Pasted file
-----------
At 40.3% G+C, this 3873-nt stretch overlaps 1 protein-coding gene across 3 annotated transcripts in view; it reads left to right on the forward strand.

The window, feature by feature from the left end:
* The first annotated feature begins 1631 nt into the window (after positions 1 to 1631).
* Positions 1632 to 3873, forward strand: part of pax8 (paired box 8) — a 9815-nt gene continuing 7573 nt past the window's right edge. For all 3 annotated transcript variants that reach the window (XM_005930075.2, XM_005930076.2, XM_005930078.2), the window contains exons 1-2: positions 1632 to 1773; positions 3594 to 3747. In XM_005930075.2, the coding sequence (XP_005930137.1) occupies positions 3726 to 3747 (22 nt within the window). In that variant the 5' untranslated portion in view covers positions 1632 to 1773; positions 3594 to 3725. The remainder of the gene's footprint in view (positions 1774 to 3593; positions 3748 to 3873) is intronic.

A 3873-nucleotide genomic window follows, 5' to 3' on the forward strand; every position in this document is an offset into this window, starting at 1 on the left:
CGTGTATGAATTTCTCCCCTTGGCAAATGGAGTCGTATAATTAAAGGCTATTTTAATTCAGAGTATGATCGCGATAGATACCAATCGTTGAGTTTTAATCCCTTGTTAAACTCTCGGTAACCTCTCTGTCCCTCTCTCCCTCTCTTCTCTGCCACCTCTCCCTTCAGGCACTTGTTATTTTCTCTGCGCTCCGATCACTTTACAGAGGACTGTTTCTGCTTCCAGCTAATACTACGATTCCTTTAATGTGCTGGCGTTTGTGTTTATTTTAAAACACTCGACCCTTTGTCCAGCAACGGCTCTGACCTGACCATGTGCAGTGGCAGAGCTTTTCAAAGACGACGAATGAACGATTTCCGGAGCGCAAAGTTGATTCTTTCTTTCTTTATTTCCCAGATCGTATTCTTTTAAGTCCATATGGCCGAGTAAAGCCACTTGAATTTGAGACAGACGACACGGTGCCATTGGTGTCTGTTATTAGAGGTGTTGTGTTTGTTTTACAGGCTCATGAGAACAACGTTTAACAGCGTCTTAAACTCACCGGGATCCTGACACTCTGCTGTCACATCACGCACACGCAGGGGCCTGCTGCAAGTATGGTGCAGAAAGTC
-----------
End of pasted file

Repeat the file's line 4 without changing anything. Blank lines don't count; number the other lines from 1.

* Positions 1632 to 3873, forward strand: part of pax8 (paired box 8) — a 9815-nt gene continuing 7573 nt past the window's right edge. For all 3 annotated transcript variants that reach the window (XM_005930075.2, XM_005930076.2, XM_005930078.2), the window contains exons 1-2: positions 1632 to 1773; positions 3594 to 3747. In XM_005930075.2, the coding sequence (XP_005930137.1) occupies positions 3726 to 3747 (22 nt within the window). In that variant the 5' untranslated portion in view covers positions 1632 to 1773; positions 3594 to 3725. The remainder of the gene's footprint in view (positions 1774 to 3593; positions 3748 to 3873) is intronic.